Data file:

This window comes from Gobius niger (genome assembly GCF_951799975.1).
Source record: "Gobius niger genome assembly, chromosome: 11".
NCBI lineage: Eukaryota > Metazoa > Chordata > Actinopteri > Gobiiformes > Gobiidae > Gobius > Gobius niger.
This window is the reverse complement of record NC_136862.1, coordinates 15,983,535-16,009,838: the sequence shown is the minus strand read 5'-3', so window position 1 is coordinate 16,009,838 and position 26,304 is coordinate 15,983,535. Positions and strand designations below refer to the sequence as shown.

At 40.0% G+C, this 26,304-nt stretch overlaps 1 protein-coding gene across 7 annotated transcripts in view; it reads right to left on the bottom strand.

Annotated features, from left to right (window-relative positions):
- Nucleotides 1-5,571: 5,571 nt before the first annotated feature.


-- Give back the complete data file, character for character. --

This window comes from Gobius niger (genome assembly GCF_951799975.1).
Source record: "Gobius niger genome assembly, chromosome: 11".
NCBI lineage: Eukaryota > Metazoa > Chordata > Actinopteri > Gobiiformes > Gobiidae > Gobius > Gobius niger.
This window is the reverse complement of record NC_136862.1, coordinates 15,983,535-16,009,838: the sequence shown is the minus strand read 5'-3', so window position 1 is coordinate 16,009,838 and position 26,304 is coordinate 15,983,535. Positions and strand designations below refer to the sequence as shown.

At 40.0% G+C, this 26,304-nt stretch overlaps 1 protein-coding gene across 7 annotated transcripts in view; it reads right to left on the bottom strand.

Annotated features, from left to right (window-relative positions):
- Nucleotides 1-5,571: 5,571 nt before the first annotated feature.